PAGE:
The Facebook experiment that's rocking Serbia [The Interface]

Revue
 
In issue 11 of this newsletter, I told you about Facebook's move to imagine a News Feed free of news.
 

The Interface

November 15 · Issue #28 · View online
An evening newsletter about Facebook, social networks, and democracy.

In issue 11 of this newsletter, I told you about Facebook’s move to imagine a News Feed free of news. As the Guardian reported then:
A new system being trialled in six countries including Slovakia, Serbia and Sri Lanka sees almost all non-promoted posts shifted over to a secondary feed, leaving the main feed focused entirely on original content from friends, and adverts.
Today a Serbian journalist named Stevan Dojcinovic (it’s pronounced just the way it’s spelled) told us how that is going, in the New York Times:
My country, Serbia, has become an unwilling laboratory for Facebook’s experiments on user behavior — and the independent, nonprofit investigative journalism organization where I am the editor in chief is one of the unfortunate lab rats.
Last month, I noticed that our stories had stopped appearing on Facebook as usual. I was stunned. Our largest single source of traffic, accounting for more than half of our monthly page views, had been crippled.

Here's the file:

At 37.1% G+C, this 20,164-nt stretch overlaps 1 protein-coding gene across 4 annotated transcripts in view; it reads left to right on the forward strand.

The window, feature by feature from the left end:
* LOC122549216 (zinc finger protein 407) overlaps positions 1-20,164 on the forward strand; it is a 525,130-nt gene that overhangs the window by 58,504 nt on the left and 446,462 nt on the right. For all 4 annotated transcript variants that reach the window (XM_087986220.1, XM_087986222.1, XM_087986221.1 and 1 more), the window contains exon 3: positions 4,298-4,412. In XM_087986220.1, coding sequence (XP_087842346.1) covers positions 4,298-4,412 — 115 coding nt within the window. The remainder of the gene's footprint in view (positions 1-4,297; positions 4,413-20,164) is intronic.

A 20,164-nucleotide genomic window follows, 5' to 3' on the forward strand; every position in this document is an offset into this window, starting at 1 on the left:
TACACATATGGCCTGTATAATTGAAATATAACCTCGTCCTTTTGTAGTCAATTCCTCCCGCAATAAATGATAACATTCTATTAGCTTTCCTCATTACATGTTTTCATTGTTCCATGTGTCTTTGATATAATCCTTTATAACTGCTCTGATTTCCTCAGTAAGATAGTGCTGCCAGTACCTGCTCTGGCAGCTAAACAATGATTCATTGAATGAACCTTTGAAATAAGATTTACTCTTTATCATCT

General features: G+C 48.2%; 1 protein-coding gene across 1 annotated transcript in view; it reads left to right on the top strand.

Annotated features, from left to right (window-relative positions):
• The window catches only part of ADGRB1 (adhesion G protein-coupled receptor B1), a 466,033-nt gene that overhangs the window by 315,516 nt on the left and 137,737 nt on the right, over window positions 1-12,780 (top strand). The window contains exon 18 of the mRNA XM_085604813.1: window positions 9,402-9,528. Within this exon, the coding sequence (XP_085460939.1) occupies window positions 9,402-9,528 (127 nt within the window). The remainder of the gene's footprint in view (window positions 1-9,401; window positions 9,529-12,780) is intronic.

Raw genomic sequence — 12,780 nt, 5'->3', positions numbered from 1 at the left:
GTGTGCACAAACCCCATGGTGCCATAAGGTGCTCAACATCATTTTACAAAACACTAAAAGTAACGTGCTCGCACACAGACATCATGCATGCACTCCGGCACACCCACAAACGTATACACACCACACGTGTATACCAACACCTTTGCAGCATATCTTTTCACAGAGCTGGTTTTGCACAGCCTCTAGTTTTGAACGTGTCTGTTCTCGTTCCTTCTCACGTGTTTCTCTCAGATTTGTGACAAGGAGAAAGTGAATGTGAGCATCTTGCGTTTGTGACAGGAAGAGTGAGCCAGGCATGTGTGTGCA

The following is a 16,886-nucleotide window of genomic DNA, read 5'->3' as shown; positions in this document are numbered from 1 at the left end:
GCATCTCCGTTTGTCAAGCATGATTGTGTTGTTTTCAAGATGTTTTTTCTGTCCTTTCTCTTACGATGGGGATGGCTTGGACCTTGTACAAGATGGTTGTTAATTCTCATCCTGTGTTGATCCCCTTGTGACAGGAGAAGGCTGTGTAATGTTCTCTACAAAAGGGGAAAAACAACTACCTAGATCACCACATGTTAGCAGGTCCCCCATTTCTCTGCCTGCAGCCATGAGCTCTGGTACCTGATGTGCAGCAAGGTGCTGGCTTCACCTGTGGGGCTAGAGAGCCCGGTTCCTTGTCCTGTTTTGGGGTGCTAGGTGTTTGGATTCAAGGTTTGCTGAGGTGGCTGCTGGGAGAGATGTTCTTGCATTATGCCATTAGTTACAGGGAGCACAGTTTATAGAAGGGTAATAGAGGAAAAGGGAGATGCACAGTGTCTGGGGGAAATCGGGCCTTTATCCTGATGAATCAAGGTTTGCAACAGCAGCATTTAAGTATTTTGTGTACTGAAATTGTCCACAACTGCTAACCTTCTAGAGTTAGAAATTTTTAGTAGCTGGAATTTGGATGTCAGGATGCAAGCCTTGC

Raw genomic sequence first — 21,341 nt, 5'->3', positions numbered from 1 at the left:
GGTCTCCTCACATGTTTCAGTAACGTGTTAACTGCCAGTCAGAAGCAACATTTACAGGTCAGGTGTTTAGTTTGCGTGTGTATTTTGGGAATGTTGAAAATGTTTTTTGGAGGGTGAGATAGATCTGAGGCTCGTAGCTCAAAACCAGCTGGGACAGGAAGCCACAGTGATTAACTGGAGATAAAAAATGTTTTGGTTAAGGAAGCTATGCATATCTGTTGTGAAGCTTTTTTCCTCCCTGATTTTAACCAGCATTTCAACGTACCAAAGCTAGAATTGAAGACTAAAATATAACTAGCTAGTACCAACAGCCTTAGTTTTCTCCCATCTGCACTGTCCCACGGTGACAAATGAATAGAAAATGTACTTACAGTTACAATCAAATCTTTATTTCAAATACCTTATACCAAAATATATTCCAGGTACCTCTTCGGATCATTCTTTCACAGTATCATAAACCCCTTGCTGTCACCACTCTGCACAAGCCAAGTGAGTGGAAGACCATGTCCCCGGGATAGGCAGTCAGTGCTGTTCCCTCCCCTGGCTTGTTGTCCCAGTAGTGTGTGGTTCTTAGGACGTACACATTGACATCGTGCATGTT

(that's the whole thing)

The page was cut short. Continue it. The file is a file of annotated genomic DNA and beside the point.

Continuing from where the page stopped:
As Dojcinovic notes, “Even one extra click can make a world of difference.” 
This is an existential threat, not only to my organization and others like it but also to the ability of citizens in all of the countries subject to Facebook’s experimentation to discover the truth about their societies and their leaders.
On one hand, there’s no way to test a news-free News Feed without removing the news from it. On the other hand, it’s not clear how Facebook users in Serbia benefit from an experiment like this one, which has the effect of downplaying disturbing developments in their country at the possible cost of their democracy. 
I understand how some users could read Dojcinovic’s post and see typical media whingeing. But as he notes, Serbia’s democracy is very young, not totally formed, and under threat from the current ruling party. If Facebook is determined to run experiments like this one, it might have at least considered a better laboratory.

Democracy
Twitter will remove verification badges from accounts that break rules
Russia used hundreds of fake accounts to tweet about Brexit, data shows
Google Critic Thiel Gave Money to Official Probing Search Giant
Elsewhere
Facebook full of illegal opioid marketing
YouTube videos of children are plagued by sexual comments
Launches
Facebook teen-in-residence defects to Google and launches “Lies”
Takes
Snapchat’s New Test: Grow Like Facebook, Without the Baggage - The New York Times
Do we even know what "premium content" is?
And finally ...
George Takei's Facebook empire strains under sexual assault allegations
Talk to me
Questions? Story ideas? Requests for a verified badge? casey@theverge.com 
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Carefully curated by Casey Newton with Revue.
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